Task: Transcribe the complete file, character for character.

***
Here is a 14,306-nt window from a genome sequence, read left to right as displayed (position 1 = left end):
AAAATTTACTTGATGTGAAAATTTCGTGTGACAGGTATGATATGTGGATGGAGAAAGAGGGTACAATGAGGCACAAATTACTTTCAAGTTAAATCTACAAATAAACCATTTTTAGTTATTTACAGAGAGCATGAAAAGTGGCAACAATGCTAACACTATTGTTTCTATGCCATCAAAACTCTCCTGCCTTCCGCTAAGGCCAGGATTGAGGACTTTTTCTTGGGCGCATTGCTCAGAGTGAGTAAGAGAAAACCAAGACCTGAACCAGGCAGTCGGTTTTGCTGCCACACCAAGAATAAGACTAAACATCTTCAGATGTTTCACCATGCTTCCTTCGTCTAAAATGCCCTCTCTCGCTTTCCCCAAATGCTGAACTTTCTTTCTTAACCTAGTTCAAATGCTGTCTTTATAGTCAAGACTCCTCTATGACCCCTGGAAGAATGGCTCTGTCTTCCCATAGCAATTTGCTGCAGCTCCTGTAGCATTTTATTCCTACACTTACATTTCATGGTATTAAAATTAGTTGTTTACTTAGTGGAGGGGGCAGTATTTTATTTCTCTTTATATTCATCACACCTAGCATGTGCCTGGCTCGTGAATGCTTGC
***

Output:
Here is a 14,306-nt window from a genome sequence, read left to right as displayed (position 1 = left end):
AAAATTTACTTGATGTGAAAATTTCGTGTGACAGGTATGATATGTGGATGGAGAAAGAGGGTACAATGAGGCACAAATTACTTTCAAGTTAAATCTACAAATAAACCATTTTTAGTTATTTACAGAGAGCATGAAAAGTGGCAACAATGCTAACACTATTGTTTCTATGCCATCAAAACTCTCCTGCCTTCCGCTAAGGCCAGGATTGAGGACTTTTTCTTGGGCGCATTGCTCAGAGTGAGTAAGAGAAAACCAAGACCTGAACCAGGCAGTCGGTTTTGCTGCCACACCAAGAATAAGACTAAACATCTTCAGATGTTTCACCATGCTTCCTTCGTCTAAAATGCCCTCTCTCGCTTTCCCCAAATGCTGAACTTTCTTTCTTAACCTAGTTCAAATGCTGTCTTTATAGTCAAGACTCCTCTATGACCCCTGGAAGAATGGCTCTGTCTTCCCATAGCAATTTGCTGCAGCTCCTGTAGCATTTTATTCCTACACTTACATTTCATGGTATTAAAATTAGTTGTTTACTTAGTGGAGGGGGCAGTATTTTATTTCTCTTTATATTCATCACACCTAGCATGTGCCTGGCTCGTGAATGCTTGC